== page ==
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Movie Review

Jumanji: The Next Level

Jumanji: The Next Level
Jack Black and Karen Gillan return in "Jumanji: The Next Level." Photo courtesy of Sony Pictures Entertainment

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Rated PG-13 for adventure action, suggestive content and some language. Two hours, 3 minutes.
Publication date: Dec. 13, 2019
Review by Peter Canavese
Released: (2019)

Action cinema in the age of computer-generated imagery has trended toward increasingly improbable, if not downright impossible, stunt sequences -- but one franchise gets away with them guilt-free. After being launched by director Joe Johnston and star Robin Williams in 1995, the resuscitated Jumanji franchise took the premise of a magical board game and updated it to a magical video game. When the characters of "Jumanji: Welcome to the Jungle" and now "Jumanji: The Next Level" enter that video game, anything -- including wildly unrealistic action -- can happen.
Director Jake Kasdan's "Welcome to the Jungle" introduced the theme of trying on different identities in adolescence, as four high school teens worked out their post-hormonal insecurities while trapped inside video-game avatars that did not match their self-images. Alex Wolff's lanky nerd Spencer inhabited the muscle-bound frame of Dwayne Johnson's Dr. Smolder Bravestone, Morgan Turner's introverted intellectual Martha leapt into Karen Gillan's "Tomb Raider"-esque martial-arts babe Ruby Roundhouse, Ser'Darius Blain's bulky jock "Fridge" became Kevin Hart's pint-sized sidekick "Mouse," and Madison Iseman's popular influencer Bethany wound up as Jack Black's hefty professor Sheldon "Shelly" Oberon.
In the newly released "Jumanji: The Next Level," Spencer returns from his first year of college in a deep funk. Associating his depression with withdrawal from the game, where he found the romance with Martha that's since fizzled, he literally picks up the broken pieces of the Jumanji game and gets pulled back into its world. Reasoning that he's likely to die on his own, his three friends decide to follow him back into the game, but the glitchy game leaves Bethany behind, instead taking Martha, Fridge and two newcomers: Spencer's granddad Eddie (Danny DeVito) and his frenemy Otis (Danny Glover), erstwhile buddies estranged after the sale of their joint restaurant venture.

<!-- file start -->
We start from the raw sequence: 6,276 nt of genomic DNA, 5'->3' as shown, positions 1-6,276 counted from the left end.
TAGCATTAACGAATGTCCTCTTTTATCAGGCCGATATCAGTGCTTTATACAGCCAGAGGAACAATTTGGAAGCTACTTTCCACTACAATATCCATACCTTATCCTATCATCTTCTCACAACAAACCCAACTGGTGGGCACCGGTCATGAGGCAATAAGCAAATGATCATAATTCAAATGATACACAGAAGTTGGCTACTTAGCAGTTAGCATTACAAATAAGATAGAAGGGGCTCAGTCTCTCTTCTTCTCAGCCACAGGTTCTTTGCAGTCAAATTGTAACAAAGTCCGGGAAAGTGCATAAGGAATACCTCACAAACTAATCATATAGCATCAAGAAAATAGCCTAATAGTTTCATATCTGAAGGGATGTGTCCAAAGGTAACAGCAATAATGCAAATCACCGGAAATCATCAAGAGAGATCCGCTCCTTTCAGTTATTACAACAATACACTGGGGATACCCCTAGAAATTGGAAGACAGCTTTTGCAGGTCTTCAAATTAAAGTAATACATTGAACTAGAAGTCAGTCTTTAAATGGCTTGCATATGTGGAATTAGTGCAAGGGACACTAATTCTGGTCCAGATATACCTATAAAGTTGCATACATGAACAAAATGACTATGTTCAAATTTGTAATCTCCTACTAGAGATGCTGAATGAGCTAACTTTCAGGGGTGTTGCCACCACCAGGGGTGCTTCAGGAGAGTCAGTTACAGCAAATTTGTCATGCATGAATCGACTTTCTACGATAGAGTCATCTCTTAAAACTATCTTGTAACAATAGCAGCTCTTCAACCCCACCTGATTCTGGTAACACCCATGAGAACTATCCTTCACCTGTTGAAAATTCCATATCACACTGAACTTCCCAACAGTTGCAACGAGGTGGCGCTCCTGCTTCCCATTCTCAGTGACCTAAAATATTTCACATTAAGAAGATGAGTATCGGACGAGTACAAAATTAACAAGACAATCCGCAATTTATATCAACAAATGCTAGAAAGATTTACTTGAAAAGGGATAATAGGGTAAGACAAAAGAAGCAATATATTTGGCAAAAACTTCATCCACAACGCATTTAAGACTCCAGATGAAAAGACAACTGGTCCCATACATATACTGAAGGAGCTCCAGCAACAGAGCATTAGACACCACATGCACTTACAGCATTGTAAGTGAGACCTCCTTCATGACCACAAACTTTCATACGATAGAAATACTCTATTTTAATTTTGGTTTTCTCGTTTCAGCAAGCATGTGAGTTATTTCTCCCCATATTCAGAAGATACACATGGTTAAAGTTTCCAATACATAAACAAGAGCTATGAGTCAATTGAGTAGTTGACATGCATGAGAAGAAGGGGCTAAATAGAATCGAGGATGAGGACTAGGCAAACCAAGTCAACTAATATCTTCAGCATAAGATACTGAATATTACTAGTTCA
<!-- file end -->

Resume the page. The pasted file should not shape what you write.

The conceit allows Johnson to goof it up with a halfway decent DeVito impression and usefully tamps down Hart's overacting instincts by having him imitate the breathy, slow-talking, understated pedantry of Glover. Black now plays Blain's character, again unhappy in a body that lacks endurance, while Gillan's "killer of men" reunites with Turner's Martha. The sequel holds some mix-and-match surprises in store as we run into new (Awkwafina) and returning (Nick Jonas) guest stars. Sure, there's an in-game objective (reclaiming "the fertility jewel of Jumanji"), but what we're really here for is the action: a desert stampede, a vertiginous rope-bridge challenge and a mountaineering adventure that leads to a climactic showdown involving a remote stronghold, lots of hand-to-hand combat and flying the not-so-friendly skies with the bad guy's zeppelin (Rory McCann of "Game of Thrones" gamely plays stock-villain Jurgen the Brutal).
Although one svelte human stuck in a portly avatar comments, "All bodies are beautiful," the film levels up the body-dysmorphia theme in "Welcome to the Jungle" by introducing characters in their 70s and comparing and contrasting them to the teen characters. Like grandson, like grandfather: Both miss the physical formidability and attendant self-confidence they once had -- Spencer in the game and Eddie in his youth. In setting up the premise, DeVito busts out some prime physical comedy, milking every laugh like the pro he is while repeating his mantra "Getting old sucks. Don't let anybody tell you any different." Even that attitude gets tested and upended, so if "The Next Level" plays fast and loose, it also makes an effort to prompt viewers to reflect not only on the freedom of fantasy, but on the essential relationship of mind and body.

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